Albuca navicula

Albuca navicula U. Müller-Doblies, was described as new in 1994 and it occurs on red sandy flats from Clanwilliam to Namaqualand. It grows to 20 cm tall, its bulb typically depressed-globose. Leaves erect-ascending, straight and channeled like the hull of a boat (navicular), glaucous, finely hairy along the margins. Flowers in spring (about March) few per scape, dull green and nodding. This species is marked especially by its small size and "boat-like" leaves.

This is an excellent winter bulb for small pots. Dylan Hannon reports that it has grown well planted shallowly (not more than 1" deep) in 3" pots in a mix comprised mostly of sand and pumice with about 10% organic matter. A. navicula appreciates bright light and even full sun so long as hot temperatures are avoided. The soil mix should be allowed to dry between waterings. As with some other albucas and hyacinths, this species may remain dormant through a whole growing season-- in other words, it can skip a year of growth. This can happen in spite of abundant rain or watering and even with the development of a healthy new root system. This phenomenon appears to be a sort of stasis rather than a setback and a normal growth cycle can be expected the following season.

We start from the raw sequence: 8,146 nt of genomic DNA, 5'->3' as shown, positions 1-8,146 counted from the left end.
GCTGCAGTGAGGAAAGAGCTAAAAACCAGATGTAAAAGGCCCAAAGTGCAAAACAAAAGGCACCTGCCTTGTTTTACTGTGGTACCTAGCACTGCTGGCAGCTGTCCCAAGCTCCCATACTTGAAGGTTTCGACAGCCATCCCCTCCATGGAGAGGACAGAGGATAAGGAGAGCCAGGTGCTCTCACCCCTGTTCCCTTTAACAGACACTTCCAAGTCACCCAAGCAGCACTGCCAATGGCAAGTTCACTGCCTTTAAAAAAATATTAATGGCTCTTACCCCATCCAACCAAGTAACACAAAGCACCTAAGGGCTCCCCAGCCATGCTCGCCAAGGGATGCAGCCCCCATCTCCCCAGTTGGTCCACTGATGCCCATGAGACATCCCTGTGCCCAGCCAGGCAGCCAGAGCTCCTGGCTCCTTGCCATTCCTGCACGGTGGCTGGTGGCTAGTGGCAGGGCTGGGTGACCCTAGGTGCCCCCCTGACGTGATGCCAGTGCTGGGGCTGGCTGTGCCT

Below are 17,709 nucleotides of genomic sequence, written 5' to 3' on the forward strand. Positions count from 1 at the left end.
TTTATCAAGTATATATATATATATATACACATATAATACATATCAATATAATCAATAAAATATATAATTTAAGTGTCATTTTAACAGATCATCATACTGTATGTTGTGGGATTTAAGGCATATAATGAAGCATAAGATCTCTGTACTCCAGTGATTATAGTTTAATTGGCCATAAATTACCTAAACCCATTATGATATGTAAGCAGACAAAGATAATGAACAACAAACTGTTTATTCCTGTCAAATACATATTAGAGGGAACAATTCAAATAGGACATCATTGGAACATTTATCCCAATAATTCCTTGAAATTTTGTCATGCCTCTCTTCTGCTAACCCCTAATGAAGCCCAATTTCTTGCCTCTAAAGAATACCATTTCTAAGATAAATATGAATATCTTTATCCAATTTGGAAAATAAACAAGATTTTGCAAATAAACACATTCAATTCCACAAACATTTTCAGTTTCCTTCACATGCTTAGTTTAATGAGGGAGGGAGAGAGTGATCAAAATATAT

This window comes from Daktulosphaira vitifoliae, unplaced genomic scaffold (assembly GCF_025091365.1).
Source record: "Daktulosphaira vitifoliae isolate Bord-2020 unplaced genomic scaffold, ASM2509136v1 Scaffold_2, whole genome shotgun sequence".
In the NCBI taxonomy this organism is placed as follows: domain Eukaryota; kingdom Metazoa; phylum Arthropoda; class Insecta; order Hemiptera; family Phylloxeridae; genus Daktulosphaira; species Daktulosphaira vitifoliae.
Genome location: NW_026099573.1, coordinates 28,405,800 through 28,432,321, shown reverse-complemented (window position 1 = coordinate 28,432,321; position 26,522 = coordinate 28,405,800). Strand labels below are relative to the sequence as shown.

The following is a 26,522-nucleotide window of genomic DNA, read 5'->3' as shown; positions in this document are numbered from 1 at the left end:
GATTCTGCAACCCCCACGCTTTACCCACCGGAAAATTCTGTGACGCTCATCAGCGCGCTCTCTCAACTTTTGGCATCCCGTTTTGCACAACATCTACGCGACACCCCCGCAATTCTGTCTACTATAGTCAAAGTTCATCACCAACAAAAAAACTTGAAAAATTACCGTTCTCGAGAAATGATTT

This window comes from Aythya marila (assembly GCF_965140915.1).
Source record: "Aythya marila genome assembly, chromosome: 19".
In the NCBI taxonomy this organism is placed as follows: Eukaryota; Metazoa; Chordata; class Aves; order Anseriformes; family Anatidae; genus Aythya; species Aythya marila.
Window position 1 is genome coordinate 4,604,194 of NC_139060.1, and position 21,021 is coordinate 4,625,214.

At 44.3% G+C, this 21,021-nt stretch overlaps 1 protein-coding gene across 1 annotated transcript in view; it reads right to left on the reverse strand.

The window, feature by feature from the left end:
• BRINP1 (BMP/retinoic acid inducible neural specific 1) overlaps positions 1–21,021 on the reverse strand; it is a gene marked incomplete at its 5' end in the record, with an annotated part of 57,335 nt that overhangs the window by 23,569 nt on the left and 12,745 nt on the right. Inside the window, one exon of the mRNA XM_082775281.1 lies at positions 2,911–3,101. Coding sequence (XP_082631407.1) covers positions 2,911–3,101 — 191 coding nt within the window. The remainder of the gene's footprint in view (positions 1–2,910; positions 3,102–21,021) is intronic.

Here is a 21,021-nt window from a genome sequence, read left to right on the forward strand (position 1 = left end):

The photos below depict material collected by John Lavranos in southeastern Namaqualand, near Platbakkies in 1997 (Lavranos & Teissier 30685). Photographed and grown by Dylan Hannon.

Albuca navicula flower, Dylan HannonAlbuca navicula flower, Dylan HannonAlbuca navicula ciliate leaf margins, Dylan HannonAlbuca navicula leaves, Dylan HannonAlbuca navicula mature bulb, Dylan Hannon
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Page last modified on August 16, 2015, at 06:53 AM